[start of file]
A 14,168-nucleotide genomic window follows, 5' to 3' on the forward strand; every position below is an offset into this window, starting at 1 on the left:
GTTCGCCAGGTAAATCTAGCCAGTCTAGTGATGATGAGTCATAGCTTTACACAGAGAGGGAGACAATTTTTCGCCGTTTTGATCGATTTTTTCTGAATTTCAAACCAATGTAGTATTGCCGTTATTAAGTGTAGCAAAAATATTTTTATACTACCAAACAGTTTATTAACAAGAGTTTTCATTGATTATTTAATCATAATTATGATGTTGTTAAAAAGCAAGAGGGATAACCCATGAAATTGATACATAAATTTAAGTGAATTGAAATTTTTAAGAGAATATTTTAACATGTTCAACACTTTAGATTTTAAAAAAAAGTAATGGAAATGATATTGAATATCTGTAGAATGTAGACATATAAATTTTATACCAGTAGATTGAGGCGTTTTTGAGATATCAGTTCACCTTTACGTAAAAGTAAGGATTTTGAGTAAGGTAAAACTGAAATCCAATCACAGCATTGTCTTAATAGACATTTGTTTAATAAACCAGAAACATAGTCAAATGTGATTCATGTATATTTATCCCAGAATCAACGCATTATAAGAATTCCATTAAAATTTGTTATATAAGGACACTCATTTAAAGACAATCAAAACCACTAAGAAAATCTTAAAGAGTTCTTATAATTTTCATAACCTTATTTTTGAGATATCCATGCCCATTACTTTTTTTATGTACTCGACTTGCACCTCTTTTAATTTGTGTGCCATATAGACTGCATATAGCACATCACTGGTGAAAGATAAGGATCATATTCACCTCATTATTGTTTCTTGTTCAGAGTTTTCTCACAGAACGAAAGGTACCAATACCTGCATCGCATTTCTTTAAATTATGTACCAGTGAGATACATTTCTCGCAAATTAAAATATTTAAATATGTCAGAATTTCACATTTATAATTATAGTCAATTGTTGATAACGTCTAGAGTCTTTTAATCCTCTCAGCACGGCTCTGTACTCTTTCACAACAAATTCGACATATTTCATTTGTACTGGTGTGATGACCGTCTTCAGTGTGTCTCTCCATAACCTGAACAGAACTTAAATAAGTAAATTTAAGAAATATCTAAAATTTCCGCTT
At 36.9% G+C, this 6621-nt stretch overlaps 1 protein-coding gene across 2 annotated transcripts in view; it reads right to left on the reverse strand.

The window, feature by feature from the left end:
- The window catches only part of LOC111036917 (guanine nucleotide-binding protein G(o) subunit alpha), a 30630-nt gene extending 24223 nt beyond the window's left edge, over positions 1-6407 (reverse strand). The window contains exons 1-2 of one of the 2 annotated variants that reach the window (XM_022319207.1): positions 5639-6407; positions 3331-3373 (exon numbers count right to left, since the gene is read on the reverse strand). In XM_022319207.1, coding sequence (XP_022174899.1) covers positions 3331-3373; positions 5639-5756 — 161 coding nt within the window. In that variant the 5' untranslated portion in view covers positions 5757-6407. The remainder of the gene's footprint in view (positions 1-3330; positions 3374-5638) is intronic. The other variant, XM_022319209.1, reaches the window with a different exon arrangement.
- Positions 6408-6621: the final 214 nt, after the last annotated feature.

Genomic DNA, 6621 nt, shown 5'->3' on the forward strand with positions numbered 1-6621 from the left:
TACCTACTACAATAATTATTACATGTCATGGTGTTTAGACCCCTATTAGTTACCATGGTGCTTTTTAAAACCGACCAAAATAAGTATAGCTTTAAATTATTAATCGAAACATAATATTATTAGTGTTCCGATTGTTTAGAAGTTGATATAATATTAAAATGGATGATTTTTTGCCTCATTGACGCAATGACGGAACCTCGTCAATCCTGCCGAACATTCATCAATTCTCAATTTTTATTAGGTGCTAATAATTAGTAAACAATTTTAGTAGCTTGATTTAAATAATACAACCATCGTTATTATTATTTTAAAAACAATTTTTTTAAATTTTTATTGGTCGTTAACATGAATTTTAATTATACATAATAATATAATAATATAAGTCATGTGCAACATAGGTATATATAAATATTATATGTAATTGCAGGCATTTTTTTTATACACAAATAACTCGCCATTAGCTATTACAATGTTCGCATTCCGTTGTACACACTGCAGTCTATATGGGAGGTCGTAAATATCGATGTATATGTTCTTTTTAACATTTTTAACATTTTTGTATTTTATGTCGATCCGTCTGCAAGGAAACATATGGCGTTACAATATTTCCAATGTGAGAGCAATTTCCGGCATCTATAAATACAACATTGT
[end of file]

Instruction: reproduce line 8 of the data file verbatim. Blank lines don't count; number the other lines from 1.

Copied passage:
TACCTACTACAATAATTATTACATGTCATGGTGTTTAGACCCCTATTAGTTACCATGGTGCTTTTTAAAACCGACCAAAATAAGTATAGCTTTAAATTATTAATCGAAACATAATATTATTAGTGTTCCGATTGTTTAGAAGTTGATATAATATTAAAATGGATGATTTTTTGCCTCATTGACGCAATGACGGAACCTCGTCAATCCTGCCGAACATTCATCAATTCTCAATTTTTATTAGGTGCTAATAATTAGTAAACAATTTTAGTAGCTTGATTTAAATAATACAACCATCGTTATTATTATTTTAAAAACAATTTTTTTAAATTTTTATTGGTCGTTAACATGAATTTTAATTATACATAATAATATAATAATATAAGTCATGTGCAACATAGGTATATATAAATATTATATGTAATTGCAGGCATTTTTTTTATACACAAATAACTCGCCATTAGCTATTACAATGTTCGCATTCCGTTGTACACACTGCAGTCTATATGGGAGGTCGTAAATATCGATGTATATGTTCTTTTTAACATTTTTAACATTTTTGTATTTTATGTCGATCCGTCTGCAAGGAAACATATGGCGTTACAATATTTCCAATGTGAGAGCAATTTCCGGCATCTATAAATACAACATTGT